Ed. note: February is Black History Month, and we’ve asked a few members of the CalArts community to reflect on what it means to them. Today’s guest columnist is Erinn Horton, an MFA candidate in voice at the The Herb Alpert School of Music at CalArts. She has has worked for nearly a year coordinating a three-day conference, The African American Arts Experience: An Exploration of Identity, which is being held at CalArts next week.
Black History Month. A time for me to reflect, honor and ask questions. I am Black but I am also a woman, musician, Christian, sister, intellectual, writer, politician and more. These few identifiers connect me to a much larger world.
Through their art, artists explore these relationships and how to connect or disconnect with others. How to relate to one another or perceive those around us. Trying to follow our various paths of exploring our identity within and outside of social constructs, I have created a festival of events, The African American Arts Experience: An Exploration of Identity, which will highlight specifically how African Americans have tread these paths.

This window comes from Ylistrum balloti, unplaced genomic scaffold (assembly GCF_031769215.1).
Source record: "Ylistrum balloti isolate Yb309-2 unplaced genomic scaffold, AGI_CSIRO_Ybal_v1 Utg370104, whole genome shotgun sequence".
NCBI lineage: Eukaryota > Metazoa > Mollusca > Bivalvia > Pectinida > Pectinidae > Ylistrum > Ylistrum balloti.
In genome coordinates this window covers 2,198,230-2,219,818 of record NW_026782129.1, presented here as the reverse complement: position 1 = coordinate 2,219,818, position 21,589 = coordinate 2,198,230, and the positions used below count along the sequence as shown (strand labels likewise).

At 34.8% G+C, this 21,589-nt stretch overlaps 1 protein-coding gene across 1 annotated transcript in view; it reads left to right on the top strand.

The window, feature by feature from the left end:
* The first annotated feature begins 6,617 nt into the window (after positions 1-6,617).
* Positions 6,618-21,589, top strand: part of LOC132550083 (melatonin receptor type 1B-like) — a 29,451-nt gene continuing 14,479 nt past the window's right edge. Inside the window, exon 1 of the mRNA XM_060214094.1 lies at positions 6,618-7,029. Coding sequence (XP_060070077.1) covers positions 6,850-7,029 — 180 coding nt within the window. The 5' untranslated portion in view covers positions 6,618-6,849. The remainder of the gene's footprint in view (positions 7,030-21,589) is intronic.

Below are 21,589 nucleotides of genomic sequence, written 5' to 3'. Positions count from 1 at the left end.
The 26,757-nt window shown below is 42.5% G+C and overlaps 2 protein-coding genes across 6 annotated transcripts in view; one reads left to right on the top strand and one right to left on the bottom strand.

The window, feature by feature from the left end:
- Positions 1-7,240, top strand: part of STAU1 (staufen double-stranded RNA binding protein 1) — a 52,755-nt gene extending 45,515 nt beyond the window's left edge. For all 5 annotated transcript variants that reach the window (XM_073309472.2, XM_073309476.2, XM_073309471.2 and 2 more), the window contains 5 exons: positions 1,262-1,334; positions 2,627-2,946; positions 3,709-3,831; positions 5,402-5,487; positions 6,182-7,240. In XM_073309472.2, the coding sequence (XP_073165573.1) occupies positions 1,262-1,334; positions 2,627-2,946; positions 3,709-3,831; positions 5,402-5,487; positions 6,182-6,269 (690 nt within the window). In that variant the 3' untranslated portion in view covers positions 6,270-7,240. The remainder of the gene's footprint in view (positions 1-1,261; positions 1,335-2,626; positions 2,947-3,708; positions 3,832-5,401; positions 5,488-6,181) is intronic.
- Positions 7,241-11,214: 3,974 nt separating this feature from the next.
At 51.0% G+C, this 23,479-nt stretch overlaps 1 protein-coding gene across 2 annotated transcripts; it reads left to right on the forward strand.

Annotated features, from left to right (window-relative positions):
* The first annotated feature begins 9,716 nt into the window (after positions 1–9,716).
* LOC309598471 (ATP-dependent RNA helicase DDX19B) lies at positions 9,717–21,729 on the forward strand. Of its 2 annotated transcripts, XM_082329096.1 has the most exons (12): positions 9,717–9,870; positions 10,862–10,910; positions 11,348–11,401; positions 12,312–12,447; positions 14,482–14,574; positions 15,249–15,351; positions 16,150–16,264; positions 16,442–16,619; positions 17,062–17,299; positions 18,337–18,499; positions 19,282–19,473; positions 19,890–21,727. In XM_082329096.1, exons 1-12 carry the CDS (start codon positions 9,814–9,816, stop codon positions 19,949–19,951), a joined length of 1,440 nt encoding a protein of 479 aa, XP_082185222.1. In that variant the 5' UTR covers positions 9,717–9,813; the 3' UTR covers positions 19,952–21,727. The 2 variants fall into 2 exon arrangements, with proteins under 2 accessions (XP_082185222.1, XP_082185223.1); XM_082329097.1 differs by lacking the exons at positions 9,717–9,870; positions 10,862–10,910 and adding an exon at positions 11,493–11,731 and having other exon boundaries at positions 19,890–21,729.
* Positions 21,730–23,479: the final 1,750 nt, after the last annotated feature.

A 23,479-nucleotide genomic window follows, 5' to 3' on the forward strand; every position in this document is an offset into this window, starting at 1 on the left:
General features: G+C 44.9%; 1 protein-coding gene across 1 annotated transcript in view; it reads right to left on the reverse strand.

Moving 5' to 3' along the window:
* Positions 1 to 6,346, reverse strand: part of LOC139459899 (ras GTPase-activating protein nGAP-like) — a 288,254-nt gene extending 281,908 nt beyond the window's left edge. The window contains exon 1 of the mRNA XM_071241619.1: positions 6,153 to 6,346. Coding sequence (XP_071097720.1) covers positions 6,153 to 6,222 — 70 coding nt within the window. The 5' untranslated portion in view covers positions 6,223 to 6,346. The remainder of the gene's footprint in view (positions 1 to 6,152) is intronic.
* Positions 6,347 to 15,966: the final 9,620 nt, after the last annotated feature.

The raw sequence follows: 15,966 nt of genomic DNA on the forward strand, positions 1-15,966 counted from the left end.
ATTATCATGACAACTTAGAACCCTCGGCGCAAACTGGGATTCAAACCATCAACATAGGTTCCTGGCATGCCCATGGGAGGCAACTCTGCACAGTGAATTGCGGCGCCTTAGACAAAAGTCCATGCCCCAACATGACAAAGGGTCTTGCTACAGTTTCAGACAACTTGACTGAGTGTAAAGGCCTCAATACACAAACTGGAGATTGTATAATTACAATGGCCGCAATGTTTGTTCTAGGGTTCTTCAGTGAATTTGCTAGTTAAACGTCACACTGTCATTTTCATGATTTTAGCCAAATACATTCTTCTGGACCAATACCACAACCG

Taking a glimpse at one community’s response can help us garner an understanding of how the world is in constant battle with terms of identity. We are artists. Poets and painters. Musicians and Thespians. Readers and Rhymers. Movers and Shakers. World Changers… no matter what your history is.
I invite the CalArts community--and the interested public--to watch, listen and participate in next week's festival. There will be panel discussions and lectures, art, music and poetry performances, and a film screening of Bamboozled. One of the festival highlights is "A Celebration of Today’s Black Composers" in the Wild Beast on Wednesday at 8 pm that will feature music by composer-flutist James Newton, among others. (See video posted above.) He'll be honored for his music contributions at the concert.
Come join us!
The African American Arts Experience: An Exploration of Identity
The events are free and open to the public.